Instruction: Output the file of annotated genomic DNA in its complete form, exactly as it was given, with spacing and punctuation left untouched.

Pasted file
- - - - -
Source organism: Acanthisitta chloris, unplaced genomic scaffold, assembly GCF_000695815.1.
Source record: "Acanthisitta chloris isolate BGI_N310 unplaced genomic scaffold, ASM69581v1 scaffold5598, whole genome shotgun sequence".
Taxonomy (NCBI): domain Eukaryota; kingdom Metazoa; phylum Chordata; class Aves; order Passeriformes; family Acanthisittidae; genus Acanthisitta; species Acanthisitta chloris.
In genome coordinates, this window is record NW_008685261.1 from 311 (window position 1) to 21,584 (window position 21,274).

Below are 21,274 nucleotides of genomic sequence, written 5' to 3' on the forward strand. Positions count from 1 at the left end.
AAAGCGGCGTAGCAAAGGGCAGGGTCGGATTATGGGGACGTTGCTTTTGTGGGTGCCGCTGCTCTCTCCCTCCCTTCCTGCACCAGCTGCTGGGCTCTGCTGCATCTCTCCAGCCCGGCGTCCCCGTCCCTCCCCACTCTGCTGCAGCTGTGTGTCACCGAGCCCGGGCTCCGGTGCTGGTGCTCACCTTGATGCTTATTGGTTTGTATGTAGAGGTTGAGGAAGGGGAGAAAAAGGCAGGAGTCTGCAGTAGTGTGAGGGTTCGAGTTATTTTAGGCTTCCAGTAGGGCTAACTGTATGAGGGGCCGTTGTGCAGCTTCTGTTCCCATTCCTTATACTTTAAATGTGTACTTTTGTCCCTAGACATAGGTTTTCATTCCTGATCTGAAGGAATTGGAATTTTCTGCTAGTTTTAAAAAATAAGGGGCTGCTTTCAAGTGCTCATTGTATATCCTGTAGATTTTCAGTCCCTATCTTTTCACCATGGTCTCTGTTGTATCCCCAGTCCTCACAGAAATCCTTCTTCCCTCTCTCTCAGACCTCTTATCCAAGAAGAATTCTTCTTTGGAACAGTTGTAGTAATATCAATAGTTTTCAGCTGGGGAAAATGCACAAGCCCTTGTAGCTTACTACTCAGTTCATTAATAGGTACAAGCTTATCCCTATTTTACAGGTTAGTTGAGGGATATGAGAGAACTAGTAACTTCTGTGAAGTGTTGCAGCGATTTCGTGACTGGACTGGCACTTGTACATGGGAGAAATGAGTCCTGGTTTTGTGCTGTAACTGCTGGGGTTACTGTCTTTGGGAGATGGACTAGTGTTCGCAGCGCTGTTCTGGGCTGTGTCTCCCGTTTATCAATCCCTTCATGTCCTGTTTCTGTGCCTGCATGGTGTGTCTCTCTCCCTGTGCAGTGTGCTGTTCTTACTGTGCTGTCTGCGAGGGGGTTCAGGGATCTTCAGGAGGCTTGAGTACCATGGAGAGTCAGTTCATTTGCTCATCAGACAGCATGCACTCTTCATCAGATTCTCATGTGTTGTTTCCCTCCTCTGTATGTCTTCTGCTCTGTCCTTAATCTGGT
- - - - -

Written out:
Source organism: Acanthisitta chloris, unplaced genomic scaffold, assembly GCF_000695815.1.
Source record: "Acanthisitta chloris isolate BGI_N310 unplaced genomic scaffold, ASM69581v1 scaffold5598, whole genome shotgun sequence".
Taxonomy (NCBI): domain Eukaryota; kingdom Metazoa; phylum Chordata; class Aves; order Passeriformes; family Acanthisittidae; genus Acanthisitta; species Acanthisitta chloris.
In genome coordinates, this window is record NW_008685261.1 from 311 (window position 1) to 21,584 (window position 21,274).

Below are 21,274 nucleotides of genomic sequence, written 5' to 3' on the forward strand. Positions count from 1 at the left end.
AAAGCGGCGTAGCAAAGGGCAGGGTCGGATTATGGGGACGTTGCTTTTGTGGGTGCCGCTGCTCTCTCCCTCCCTTCCTGCACCAGCTGCTGGGCTCTGCTGCATCTCTCCAGCCCGGCGTCCCCGTCCCTCCCCACTCTGCTGCAGCTGTGTGTCACCGAGCCCGGGCTCCGGTGCTGGTGCTCACCTTGATGCTTATTGGTTTGTATGTAGAGGTTGAGGAAGGGGAGAAAAAGGCAGGAGTCTGCAGTAGTGTGAGGGTTCGAGTTATTTTAGGCTTCCAGTAGGGCTAACTGTATGAGGGGCCGTTGTGCAGCTTCTGTTCCCATTCCTTATACTTTAAATGTGTACTTTTGTCCCTAGACATAGGTTTTCATTCCTGATCTGAAGGAATTGGAATTTTCTGCTAGTTTTAAAAAATAAGGGGCTGCTTTCAAGTGCTCATTGTATATCCTGTAGATTTTCAGTCCCTATCTTTTCACCATGGTCTCTGTTGTATCCCCAGTCCTCACAGAAATCCTTCTTCCCTCTCTCTCAGACCTCTTATCCAAGAAGAATTCTTCTTTGGAACAGTTGTAGTAATATCAATAGTTTTCAGCTGGGGAAAATGCACAAGCCCTTGTAGCTTACTACTCAGTTCATTAATAGGTACAAGCTTATCCCTATTTTACAGGTTAGTTGAGGGATATGAGAGAACTAGTAACTTCTGTGAAGTGTTGCAGCGATTTCGTGACTGGACTGGCACTTGTACATGGGAGAAATGAGTCCTGGTTTTGTGCTGTAACTGCTGGGGTTACTGTCTTTGGGAGATGGACTAGTGTTCGCAGCGCTGTTCTGGGCTGTGTCTCCCGTTTATCAATCCCTTCATGTCCTGTTTCTGTGCCTGCATGGTGTGTCTCTCTCCCTGTGCAGTGTGCTGTTCTTACTGTGCTGTCTGCGAGGGGGTTCAGGGATCTTCAGGAGGCTTGAGTACCATGGAGAGTCAGTTCATTTGCTCATCAGACAGCATGCACTCTTCATCAGATTCTCATGTGTTGTTTCCCTCCTCTGTATGTCTTCTGCTCTGTCCTTAATCTGGT